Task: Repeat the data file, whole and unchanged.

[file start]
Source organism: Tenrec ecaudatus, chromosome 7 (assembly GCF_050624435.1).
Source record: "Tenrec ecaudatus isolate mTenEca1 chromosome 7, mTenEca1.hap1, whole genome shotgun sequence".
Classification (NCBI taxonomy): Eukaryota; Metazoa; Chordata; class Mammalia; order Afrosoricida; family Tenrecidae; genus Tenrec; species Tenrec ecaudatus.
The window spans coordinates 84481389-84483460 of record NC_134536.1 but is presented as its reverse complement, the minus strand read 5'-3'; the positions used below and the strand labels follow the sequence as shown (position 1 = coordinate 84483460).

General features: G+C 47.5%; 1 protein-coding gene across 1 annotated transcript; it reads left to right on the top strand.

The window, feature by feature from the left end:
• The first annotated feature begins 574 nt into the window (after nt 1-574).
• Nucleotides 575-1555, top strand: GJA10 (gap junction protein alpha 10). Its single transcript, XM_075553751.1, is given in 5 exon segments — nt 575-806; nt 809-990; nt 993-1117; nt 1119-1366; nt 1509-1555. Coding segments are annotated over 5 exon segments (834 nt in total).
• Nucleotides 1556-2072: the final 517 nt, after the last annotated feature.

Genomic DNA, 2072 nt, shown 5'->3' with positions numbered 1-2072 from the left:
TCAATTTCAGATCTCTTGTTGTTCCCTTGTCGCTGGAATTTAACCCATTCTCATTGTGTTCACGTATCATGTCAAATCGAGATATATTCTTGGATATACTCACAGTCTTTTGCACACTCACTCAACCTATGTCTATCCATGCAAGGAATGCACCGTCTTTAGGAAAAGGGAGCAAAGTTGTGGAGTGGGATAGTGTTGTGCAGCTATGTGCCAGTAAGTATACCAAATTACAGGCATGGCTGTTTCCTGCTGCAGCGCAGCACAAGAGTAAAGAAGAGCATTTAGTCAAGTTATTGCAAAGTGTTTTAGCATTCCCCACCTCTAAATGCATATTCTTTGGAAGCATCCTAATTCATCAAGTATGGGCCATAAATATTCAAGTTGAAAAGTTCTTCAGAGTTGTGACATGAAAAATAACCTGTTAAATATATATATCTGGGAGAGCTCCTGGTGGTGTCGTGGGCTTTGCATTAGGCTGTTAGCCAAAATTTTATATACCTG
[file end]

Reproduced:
Source organism: Tenrec ecaudatus, chromosome 7 (assembly GCF_050624435.1).
Source record: "Tenrec ecaudatus isolate mTenEca1 chromosome 7, mTenEca1.hap1, whole genome shotgun sequence".
Classification (NCBI taxonomy): Eukaryota; Metazoa; Chordata; class Mammalia; order Afrosoricida; family Tenrecidae; genus Tenrec; species Tenrec ecaudatus.
The window spans coordinates 84481389-84483460 of record NC_134536.1 but is presented as its reverse complement, the minus strand read 5'-3'; the positions used below and the strand labels follow the sequence as shown (position 1 = coordinate 84483460).

General features: G+C 47.5%; 1 protein-coding gene across 1 annotated transcript; it reads left to right on the top strand.

The window, feature by feature from the left end:
• The first annotated feature begins 574 nt into the window (after nt 1-574).
• Nucleotides 575-1555, top strand: GJA10 (gap junction protein alpha 10). Its single transcript, XM_075553751.1, is given in 5 exon segments — nt 575-806; nt 809-990; nt 993-1117; nt 1119-1366; nt 1509-1555. Coding segments are annotated over 5 exon segments (834 nt in total).
• Nucleotides 1556-2072: the final 517 nt, after the last annotated feature.

Genomic DNA, 2072 nt, shown 5'->3' with positions numbered 1-2072 from the left:
TCAATTTCAGATCTCTTGTTGTTCCCTTGTCGCTGGAATTTAACCCATTCTCATTGTGTTCACGTATCATGTCAAATCGAGATATATTCTTGGATATACTCACAGTCTTTTGCACACTCACTCAACCTATGTCTATCCATGCAAGGAATGCACCGTCTTTAGGAAAAGGGAGCAAAGTTGTGGAGTGGGATAGTGTTGTGCAGCTATGTGCCAGTAAGTATACCAAATTACAGGCATGGCTGTTTCCTGCTGCAGCGCAGCACAAGAGTAAAGAAGAGCATTTAGTCAAGTTATTGCAAAGTGTTTTAGCATTCCCCACCTCTAAATGCATATTCTTTGGAAGCATCCTAATTCATCAAGTATGGGCCATAAATATTCAAGTTGAAAAGTTCTTCAGAGTTGTGACATGAAAAATAACCTGTTAAATATATATATCTGGGAGAGCTCCTGGTGGTGTCGTGGGCTTTGCATTAGGCTGTTAGCCAAAATTTTATATACCTG